Motion seeking to impeach Woulfe to be moved in Dáil this week

Little prospect of motion being passed in Dáil where there is little appetite for a judicial impeachment process

Paul Murphy: he said he believed Mr Justice Woulfe “undermined the public health effort to stop the spread of infection” in attending the dinner in Clifden in August, and in his response to the controversy over the matter. Photograph: Nick Bradshaw

A motion seeking to impeach Supreme Court judge Séamus Woulfe is to be moved in the Dáil this week by Rise TD Paul Murphy with the support of Solidarity People Before Profit’s Bríd Smith.

“This is a question of accountability,” Mr Murphy said when he announced the move on Twitter.

“Through his attendance at the ‘golfgate’ dinner and his subsequent behaviour Séamus Woulfe substantially undermined the public health effort,” Mr Murphy added.

Any TD can lodge a motion for impeachment under article 35.4 of the Constitution, and it must be dealt with immediately. In the process one speech is likely to be made to the House, and it will be put to a vote and if it is rejected that is the end of the process.


Political sources say there is little prospect of the motion being passed by the Dáil as there is little appetite for a protracted process of judicial impeachment which could tie the Oireachtas up for months.

Many TDs say that while they think Mr Justice Woulfe should have resigned they do not believe that his behaviour is sufficiently serious to warrant his removal – a process never brought to a conclusion in the history of the State.

Mr Murphy and Ms Smith will say that Mr Justice Woulfe has reached the requirement under the Constitution for “stated misbehaviour” and impeachment proceedings should therefore begin.

Mr Murphy, who represents Dublin South West TD, said he intended to move the motion on Wednesday or Thursday.

He said he believed that Mr Justice Woulfe “undermined the public health effort to stop the spread of infection” in attending the dinner in Clifden, Co Galway, in August, and in his response to the controversy over the matter.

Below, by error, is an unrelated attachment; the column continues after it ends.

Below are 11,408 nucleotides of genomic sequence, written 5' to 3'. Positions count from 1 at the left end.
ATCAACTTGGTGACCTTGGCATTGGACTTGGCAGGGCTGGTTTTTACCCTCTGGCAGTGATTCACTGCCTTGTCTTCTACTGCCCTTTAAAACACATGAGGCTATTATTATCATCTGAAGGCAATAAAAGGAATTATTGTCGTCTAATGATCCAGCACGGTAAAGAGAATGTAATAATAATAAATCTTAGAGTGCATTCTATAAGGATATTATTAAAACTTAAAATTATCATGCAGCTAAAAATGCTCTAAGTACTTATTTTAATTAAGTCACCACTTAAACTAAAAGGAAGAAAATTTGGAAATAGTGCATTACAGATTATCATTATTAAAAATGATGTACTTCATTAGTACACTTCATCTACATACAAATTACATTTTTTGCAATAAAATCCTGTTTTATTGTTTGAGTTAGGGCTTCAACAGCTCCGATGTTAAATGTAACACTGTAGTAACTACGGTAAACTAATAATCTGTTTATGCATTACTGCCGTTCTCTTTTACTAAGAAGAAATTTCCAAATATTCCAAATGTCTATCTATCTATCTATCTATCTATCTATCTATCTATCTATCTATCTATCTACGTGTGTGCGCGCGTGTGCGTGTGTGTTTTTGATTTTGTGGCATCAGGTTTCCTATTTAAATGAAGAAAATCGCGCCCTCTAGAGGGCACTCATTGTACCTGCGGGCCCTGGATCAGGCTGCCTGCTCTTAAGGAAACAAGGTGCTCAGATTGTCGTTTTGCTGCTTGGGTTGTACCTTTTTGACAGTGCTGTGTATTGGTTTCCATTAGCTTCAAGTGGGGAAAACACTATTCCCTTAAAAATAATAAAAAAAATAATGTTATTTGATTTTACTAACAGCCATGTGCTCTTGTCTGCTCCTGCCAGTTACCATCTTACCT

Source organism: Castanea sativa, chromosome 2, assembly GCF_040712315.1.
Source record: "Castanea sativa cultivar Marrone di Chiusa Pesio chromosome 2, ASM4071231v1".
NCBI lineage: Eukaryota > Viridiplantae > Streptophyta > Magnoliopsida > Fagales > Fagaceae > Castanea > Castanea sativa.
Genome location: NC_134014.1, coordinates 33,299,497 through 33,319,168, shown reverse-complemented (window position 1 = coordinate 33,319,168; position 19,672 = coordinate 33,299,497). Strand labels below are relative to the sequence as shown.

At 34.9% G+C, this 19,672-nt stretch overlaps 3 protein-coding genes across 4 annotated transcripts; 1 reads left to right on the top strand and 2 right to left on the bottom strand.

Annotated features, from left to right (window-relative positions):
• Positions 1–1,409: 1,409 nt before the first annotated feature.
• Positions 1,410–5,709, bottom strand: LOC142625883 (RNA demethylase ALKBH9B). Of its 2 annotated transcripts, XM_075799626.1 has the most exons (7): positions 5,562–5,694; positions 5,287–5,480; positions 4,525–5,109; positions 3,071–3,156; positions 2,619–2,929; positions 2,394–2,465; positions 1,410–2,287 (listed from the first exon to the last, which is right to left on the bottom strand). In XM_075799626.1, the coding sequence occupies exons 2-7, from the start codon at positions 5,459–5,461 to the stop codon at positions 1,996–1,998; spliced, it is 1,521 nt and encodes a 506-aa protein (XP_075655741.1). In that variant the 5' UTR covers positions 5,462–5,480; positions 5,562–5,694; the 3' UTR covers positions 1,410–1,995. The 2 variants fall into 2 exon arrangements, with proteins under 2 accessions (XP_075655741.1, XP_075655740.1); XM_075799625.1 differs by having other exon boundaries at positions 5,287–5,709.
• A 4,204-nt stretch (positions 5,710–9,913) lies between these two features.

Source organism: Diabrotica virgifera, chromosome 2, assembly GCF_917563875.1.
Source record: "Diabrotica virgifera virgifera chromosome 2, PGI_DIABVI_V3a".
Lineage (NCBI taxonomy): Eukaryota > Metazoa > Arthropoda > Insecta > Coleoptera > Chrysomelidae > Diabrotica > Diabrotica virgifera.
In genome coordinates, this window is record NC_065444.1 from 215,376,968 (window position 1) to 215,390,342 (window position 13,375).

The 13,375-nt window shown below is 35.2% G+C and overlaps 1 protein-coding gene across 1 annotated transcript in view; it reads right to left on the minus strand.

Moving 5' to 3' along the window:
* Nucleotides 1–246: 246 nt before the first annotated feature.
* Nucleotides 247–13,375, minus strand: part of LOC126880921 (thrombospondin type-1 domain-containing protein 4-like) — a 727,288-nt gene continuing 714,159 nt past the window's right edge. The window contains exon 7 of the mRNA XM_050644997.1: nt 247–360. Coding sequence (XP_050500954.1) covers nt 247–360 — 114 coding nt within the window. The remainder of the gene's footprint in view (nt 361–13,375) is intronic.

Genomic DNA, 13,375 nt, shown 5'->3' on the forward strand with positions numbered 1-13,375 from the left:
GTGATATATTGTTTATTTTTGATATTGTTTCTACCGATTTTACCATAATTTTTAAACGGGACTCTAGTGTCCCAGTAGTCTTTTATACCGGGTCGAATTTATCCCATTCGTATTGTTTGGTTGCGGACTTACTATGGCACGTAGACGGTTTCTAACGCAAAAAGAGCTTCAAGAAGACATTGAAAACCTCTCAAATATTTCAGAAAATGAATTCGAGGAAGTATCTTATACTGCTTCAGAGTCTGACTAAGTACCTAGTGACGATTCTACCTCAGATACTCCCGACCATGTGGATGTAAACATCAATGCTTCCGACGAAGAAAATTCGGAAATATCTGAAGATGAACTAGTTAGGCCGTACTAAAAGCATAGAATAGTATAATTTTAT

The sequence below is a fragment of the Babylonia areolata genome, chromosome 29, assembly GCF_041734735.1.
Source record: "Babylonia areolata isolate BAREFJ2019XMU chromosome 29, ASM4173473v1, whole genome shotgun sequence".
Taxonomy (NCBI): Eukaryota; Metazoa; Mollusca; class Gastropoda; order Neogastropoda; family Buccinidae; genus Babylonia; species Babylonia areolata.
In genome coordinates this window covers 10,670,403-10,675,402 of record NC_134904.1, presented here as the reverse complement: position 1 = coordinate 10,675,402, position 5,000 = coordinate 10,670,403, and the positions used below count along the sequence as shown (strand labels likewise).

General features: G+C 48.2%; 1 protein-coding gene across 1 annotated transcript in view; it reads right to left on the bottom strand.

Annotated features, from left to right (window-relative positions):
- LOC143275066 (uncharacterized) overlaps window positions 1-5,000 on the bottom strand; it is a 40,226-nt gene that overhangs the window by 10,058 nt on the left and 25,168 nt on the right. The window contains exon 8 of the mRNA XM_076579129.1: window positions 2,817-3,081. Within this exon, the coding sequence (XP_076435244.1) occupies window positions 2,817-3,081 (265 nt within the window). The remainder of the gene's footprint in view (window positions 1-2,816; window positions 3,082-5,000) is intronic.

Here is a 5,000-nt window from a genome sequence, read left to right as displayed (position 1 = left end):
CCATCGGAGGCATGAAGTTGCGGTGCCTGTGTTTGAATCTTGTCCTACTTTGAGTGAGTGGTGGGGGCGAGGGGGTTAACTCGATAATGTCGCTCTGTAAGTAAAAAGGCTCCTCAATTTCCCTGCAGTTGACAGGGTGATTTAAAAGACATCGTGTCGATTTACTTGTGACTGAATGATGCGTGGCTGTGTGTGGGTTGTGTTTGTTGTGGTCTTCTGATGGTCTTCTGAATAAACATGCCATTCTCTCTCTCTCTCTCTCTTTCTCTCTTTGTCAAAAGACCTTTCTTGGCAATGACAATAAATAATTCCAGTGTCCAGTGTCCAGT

Some 80 people gathered for a meal spread between two rooms at a time when public health restrictions advised against groups of that size meeting or dining together.

Taoiseach Micheál Martin confirmed in the Dáil last week that the Government intended to take no further steps against the judge.

He said the “constitutional protections of the judiciary is best achieved in this particular case by taking no further steps in this matter”, and that it was up to the Oireachtas “to take its own initiative on the matter if it so wishes”.

A Government spokeswoman said on Sunday that the Taoiseach had set out the Government’s position, and there was nothing further to add on the matter.


Meanwhile, informed sources say that none of Mr Justice Woulfe’s colleagues are contemplating resignation, and that he will take his place on the court in February.

Relations between Mr Justice Woulfe and his colleagues, however, are likely to remain strained following the exchanges since the Oireachtas golf dinner and the publication of the transcripts of his interview with Ms Justice Susan Denham and the correspondence between him and the Chief Justice Frank Clarke.

Sources say that the judges’ position is that the correspondence was not published to precipitate an impeachment but to refute some of the claims made by Woulfe.

The others judges are believed to be at pains to dispute Mr Justice’s Woulfe’s characterisation of their meeting with him which caused him to suffer from stress.

Marie O'Halloran

Marie O'Halloran

Marie O'Halloran is Parliamentary Correspondent of The Irish Times

Pat Leahy

Pat Leahy

Pat Leahy is Political Editor of The Irish Times